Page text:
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J Craniofac Surg. 2009 Mar;20 Suppl 1:595-6.

Role of endogenous angiogenesis inhibitors in Down syndrome.

Author information

  • 1Vascular Biology Program, Department of Surgery, Children's Hospital, Harvard Medical School, Boston, Massachusetts, USA. sandra.ryeom@childrens.harvard.edu

Erratum in

  • J Craniofac Surg. 2009 Sep;20(5):1629-30.

Abstract

New blood vessel growth via angiogenesis is a fundamental process in both physiological and pathological conditions. Physiological angiogenesis is critical during embryogenesis and placental development, whereas pathological angiogenesis plays an important role in the progression of many diseases, most notably tumor growth. Tumor angiogenesis is well accepted to be regulated by a balance of proangiogenic and antiangiogenic factors produced both by tumor cells and surrounding stromal cells. For many years, investigation of antiangiogenic therapies for cancer has focused on the proangiogenic cytokine, vascular endothelial growth factor; its receptors; or downstream signaling pathways. However, more recently with the identification of endogenous angiogenesis inhibitors, studies have turned toward understanding the role of endogenous antiangiogenic proteins in preventing disease progression. Clinical clues have suggested that specific populations may have dysregulated angiogenesis due to differential expression of endogenous angiogenesis regulators. For example, individuals with Down syndrome may possess a systemic antiangiogenic state with a significantly decreased incidence of angiogenesis-dependent diseases. Our work suggests that endogenous angiogenesis inhibitors may be the master regulators controlling progression of angiogenesis-dependent diseases such as vascular anomalies and cancer. The molecular regulation of angiogenesis is not yet fully understood; however, the Down syndrome population may give us insights toward novel therapies for controlling angiogenesis in disease.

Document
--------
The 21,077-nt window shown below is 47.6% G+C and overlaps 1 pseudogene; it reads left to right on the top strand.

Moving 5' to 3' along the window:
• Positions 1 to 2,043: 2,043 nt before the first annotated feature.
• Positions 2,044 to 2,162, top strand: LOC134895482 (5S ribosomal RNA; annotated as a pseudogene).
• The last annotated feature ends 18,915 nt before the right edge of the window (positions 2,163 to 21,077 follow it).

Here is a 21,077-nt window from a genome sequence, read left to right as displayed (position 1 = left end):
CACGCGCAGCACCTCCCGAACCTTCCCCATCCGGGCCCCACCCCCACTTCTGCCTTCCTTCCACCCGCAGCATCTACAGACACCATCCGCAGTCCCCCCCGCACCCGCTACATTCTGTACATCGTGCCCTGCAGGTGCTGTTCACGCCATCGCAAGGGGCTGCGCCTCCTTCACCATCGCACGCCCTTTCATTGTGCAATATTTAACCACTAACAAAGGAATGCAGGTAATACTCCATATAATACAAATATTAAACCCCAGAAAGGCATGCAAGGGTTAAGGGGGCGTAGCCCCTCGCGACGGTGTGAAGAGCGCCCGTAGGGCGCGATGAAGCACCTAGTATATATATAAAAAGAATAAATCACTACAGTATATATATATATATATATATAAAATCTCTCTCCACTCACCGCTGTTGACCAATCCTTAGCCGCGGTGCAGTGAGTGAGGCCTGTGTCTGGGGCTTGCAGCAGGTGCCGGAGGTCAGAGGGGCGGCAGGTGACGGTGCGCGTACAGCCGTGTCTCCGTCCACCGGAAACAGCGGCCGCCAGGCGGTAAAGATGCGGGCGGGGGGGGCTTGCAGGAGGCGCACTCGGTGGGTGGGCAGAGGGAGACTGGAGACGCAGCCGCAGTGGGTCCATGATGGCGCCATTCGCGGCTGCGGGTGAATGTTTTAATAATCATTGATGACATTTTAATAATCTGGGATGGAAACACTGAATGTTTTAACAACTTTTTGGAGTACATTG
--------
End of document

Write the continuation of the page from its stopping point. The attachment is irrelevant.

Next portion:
PMID:
19795527
[PubMed - indexed for MEDLINE]
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